Almost a Crime by Penny Vincenzi
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Londoners Tom and Octavia Fleming seem to have the perfect power marriage: high profile and mutually supportive, both professionally and personally. They are attractive and rich, and each runs a success business, for they cross-fertilize ideas, clients, and networking opportunities. They have three lovely children and a calendar brimming with glamorous social events. But when Octavia discovers Tom is having an affair, and that it is by no means his first, every single aspect of her marriage and her life threatens to disintegrate. And this is no ordinary affair - it is one that snowballs into terror that no one in the Flemings' charmed circle can escape.
Review by Brittany:
This book was quite a time investment. At over 600 pages and with small font, there was a lot of story to devour, but it was all worth it.
My favorite thing about this book is that there are no supporting characters. Each character is a main character. While the blurb leads the reader to think the focus is on Octavia and Tom, this doesn't always ring true. Often other characters' tales are so entwined that they, too, become central to the story. The time and thought that was put into making each character matter and building their history and store is astounding, and this author did that extremely well.
Another thing I liked about this book is that the climax the reader might expect (Octavia finding out about Tom's affair) happens fairly early on in the book. Instead of that being the focus, the author focuses on how the relationship is affected, including how this affair affects other characters in the book. The reader gets to see how each character responds and in what ways it changes everything.
The length of this book is the only thing that might be considered a downside. Because it's so long, there are parts of the story that don't move at the same pace as other parts. While I didn't feel like this detracted from the story, it does mean that the reader has to commit.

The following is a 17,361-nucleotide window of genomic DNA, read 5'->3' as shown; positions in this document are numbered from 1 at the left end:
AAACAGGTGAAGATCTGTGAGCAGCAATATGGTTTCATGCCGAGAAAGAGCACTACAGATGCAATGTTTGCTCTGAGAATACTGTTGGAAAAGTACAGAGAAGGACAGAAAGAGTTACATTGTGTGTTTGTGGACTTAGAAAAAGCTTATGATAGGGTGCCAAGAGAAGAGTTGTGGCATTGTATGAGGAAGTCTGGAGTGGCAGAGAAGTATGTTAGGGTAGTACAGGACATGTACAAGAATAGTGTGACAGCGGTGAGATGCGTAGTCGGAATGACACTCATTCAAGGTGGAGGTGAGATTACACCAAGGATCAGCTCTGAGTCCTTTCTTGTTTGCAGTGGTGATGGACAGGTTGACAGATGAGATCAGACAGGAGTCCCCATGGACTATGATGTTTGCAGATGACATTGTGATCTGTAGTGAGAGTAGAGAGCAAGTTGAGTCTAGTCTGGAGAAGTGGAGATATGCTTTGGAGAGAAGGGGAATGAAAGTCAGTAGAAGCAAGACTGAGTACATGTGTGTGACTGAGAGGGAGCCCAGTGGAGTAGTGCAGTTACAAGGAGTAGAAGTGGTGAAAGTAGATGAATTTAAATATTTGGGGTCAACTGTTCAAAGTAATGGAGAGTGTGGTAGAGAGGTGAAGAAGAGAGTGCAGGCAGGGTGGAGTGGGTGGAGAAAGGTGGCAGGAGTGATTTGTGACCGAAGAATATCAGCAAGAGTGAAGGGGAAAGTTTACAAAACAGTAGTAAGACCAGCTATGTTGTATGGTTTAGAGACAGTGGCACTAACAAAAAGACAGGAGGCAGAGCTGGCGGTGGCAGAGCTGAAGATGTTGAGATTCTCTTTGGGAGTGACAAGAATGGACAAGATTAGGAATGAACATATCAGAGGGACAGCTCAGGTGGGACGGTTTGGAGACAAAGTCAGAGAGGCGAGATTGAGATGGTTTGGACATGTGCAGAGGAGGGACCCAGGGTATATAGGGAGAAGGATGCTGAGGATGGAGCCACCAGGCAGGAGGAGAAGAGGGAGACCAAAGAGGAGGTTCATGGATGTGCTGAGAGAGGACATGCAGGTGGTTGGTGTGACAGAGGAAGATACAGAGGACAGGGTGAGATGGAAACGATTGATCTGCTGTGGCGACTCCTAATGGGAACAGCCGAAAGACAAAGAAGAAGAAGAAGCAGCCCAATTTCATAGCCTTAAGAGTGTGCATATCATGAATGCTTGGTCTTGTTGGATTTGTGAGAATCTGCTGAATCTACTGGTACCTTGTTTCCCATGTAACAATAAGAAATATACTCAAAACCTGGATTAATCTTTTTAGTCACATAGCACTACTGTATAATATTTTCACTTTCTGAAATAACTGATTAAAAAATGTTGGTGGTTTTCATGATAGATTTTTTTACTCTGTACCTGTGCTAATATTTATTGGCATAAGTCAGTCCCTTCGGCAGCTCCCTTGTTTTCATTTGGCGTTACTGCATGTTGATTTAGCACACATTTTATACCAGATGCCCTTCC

Overall, I thought this book was beautifully written. Characters were well-crafted, and the story moves along at a proper pace. If you're looking for a book that you can really devote yourself to, I think this is a good choice. I'm very much looking forward to other books by this author.
The whole concept of quality time was a dreadful con. The quality was frequently very poor. And children wanted you when they wanted you; they didn't save things up to tell you, to talk to you about, cry over.
And while you weren't looking down, what might be going on? Down there, just under your nose?
Even in his gratitude, Tom had found it disorienting, disturbing even: to know that so totally and competently could hatred, mistrust, despair be disguised.
Marriage, love itself indeed, was a gamble; there was no way to be sure of a winning hand.
She found it hard to apologize for anything, he knew, so great was her need to get everything right, to know she had done so.
Playing God is a dangerous game for mortals. It requires breathtaking arrogance, an iron nerve and an absolute determination to see it through, whatever the cost and whatever the consequences.